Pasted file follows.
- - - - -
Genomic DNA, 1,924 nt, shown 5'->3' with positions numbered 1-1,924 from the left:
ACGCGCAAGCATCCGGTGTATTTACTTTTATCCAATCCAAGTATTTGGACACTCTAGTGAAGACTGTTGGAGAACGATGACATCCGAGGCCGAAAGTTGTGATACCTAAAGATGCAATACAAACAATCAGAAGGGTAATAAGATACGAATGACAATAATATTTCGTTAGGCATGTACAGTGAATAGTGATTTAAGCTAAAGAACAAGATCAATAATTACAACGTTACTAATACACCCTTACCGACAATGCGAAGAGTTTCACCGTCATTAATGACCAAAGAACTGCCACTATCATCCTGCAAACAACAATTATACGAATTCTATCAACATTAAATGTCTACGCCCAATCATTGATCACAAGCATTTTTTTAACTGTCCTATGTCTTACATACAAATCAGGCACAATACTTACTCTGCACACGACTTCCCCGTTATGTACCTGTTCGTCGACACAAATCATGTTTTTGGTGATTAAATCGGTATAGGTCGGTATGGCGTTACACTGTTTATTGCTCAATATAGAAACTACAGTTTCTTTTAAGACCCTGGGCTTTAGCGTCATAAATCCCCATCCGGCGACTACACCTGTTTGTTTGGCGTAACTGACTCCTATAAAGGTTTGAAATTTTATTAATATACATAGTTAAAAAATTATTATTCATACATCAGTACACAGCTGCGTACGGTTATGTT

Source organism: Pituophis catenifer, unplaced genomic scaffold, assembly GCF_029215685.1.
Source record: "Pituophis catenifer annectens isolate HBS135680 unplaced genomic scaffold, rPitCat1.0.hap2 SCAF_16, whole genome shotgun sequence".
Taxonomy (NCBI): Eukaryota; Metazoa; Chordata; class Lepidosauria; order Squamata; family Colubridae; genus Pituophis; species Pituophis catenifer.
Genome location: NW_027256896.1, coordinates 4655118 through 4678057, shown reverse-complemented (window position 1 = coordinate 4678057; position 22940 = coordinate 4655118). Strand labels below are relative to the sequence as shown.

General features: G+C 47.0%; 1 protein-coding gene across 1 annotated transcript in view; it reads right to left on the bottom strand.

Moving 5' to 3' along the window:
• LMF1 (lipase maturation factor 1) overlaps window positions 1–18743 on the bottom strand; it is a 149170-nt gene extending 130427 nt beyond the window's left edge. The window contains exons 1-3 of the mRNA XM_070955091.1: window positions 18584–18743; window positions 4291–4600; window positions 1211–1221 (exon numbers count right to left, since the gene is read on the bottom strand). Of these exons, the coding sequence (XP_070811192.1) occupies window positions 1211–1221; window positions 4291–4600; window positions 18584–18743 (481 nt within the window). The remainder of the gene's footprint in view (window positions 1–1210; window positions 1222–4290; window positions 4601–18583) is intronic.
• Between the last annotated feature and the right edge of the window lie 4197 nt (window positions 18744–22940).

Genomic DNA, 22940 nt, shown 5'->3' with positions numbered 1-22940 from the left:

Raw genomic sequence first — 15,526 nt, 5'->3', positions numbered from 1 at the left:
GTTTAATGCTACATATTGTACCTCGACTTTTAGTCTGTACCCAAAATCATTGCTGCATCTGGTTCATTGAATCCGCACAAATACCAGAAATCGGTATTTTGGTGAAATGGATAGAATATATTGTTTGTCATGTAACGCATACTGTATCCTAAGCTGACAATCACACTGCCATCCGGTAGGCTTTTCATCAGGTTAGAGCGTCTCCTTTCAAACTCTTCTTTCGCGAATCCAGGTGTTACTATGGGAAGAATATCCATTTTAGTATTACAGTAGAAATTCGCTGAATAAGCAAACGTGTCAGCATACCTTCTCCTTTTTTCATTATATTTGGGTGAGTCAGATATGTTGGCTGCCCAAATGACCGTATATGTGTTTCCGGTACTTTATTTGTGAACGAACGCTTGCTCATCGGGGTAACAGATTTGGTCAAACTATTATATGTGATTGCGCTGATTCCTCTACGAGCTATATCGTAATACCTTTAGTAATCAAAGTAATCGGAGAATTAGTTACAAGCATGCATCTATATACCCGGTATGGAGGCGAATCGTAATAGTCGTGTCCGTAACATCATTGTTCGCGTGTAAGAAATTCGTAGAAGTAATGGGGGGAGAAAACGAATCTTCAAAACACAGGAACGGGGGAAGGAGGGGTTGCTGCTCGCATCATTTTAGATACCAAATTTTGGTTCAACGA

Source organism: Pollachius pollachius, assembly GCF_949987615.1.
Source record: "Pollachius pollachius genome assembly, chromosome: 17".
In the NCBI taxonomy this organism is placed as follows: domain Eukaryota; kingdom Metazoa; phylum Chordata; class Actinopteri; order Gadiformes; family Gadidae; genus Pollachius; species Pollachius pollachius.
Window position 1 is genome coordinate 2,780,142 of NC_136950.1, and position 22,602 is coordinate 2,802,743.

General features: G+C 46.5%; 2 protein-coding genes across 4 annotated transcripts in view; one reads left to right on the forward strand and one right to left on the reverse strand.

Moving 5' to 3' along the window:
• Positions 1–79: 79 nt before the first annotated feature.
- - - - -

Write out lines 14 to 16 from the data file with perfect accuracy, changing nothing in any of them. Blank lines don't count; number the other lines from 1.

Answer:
Source organism: Pollachius pollachius, assembly GCF_949987615.1.
Source record: "Pollachius pollachius genome assembly, chromosome: 17".
In the NCBI taxonomy this organism is placed as follows: domain Eukaryota; kingdom Metazoa; phylum Chordata; class Actinopteri; order Gadiformes; family Gadidae; genus Pollachius; species Pollachius pollachius.